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Why do the fruits on my pomegranate tree split open?

Author: Kelly Young
Issue: September, 2017, Page 161
ASK THE EXPERTS

Q - Every one of the fruits on our pomegranate tree split open. We didn’t fertilize the tree this year. Could that be the cause?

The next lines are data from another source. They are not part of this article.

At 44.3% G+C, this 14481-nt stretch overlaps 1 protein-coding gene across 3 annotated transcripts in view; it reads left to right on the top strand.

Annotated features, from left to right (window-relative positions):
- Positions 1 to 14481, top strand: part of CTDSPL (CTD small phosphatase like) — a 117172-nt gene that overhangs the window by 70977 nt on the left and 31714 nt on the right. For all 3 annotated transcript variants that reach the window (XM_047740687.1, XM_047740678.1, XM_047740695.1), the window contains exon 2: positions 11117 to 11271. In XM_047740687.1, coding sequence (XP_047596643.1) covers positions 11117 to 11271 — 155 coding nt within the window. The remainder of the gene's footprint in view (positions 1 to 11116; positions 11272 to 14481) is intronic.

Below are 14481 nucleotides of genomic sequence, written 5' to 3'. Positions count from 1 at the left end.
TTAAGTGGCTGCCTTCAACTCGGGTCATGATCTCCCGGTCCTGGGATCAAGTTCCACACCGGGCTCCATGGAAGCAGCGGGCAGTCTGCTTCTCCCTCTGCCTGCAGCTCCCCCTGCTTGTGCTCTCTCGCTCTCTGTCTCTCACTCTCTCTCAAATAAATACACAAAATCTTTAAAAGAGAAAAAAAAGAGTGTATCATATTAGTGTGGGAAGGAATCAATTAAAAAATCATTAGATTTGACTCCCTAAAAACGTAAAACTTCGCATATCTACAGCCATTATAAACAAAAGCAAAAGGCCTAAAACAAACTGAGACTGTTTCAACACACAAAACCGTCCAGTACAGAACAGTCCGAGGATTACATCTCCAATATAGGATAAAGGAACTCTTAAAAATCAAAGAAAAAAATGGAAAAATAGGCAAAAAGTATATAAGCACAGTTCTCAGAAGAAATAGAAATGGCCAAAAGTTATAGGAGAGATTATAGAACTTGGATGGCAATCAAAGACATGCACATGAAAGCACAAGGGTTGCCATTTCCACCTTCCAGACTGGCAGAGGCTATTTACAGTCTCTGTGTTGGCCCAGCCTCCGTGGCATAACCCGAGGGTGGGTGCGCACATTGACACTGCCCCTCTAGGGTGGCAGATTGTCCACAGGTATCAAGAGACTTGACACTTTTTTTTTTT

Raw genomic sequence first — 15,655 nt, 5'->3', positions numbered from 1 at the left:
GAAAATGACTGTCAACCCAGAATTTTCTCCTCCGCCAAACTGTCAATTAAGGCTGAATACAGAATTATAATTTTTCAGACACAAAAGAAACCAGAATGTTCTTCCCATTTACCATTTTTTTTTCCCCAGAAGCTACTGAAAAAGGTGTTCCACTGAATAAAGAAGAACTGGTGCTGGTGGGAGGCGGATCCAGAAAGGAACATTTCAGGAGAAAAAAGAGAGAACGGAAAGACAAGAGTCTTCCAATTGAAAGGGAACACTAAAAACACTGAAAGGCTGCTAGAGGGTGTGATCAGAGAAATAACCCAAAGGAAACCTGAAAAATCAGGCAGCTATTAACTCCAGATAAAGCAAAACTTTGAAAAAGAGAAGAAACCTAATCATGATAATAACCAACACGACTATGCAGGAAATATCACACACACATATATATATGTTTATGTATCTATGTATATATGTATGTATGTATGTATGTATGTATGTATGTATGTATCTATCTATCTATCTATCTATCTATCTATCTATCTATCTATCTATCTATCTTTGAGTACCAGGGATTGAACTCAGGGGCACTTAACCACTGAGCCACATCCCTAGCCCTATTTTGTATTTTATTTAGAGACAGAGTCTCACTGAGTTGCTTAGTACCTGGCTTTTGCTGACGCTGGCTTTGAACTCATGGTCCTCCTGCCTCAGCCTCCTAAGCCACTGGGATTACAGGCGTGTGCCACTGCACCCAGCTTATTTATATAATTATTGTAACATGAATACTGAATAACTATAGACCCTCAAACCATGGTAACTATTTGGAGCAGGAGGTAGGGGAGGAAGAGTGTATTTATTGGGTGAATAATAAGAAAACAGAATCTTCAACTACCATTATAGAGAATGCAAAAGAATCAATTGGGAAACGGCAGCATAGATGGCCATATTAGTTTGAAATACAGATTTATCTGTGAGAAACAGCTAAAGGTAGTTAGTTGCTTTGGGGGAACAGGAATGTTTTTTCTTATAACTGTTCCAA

A - Fruits with thick skin, such as pomegranates and citrus, are prone to splitting due to irregular irrigation. When the trees are drought-stressed, the fruit rinds become leathery and less pliable. Subsequent irrigation or rainfall causes the fruits to swell, but the rinds are unable to stretch so they split. Remove all of the affected fruits so that they don’t attract pests, such as the leaf-footed plant bug, and note on your calendar for next year to increase the frequency of irrigation the following spring. Managing drought stress throughout the summer will decrease the likelihood that the fruits will split after a heavy rainfall next year. Fertilize as the new leaves emerge next year with compost or a nitrogen fertilizer, such as ammonium sulfate.
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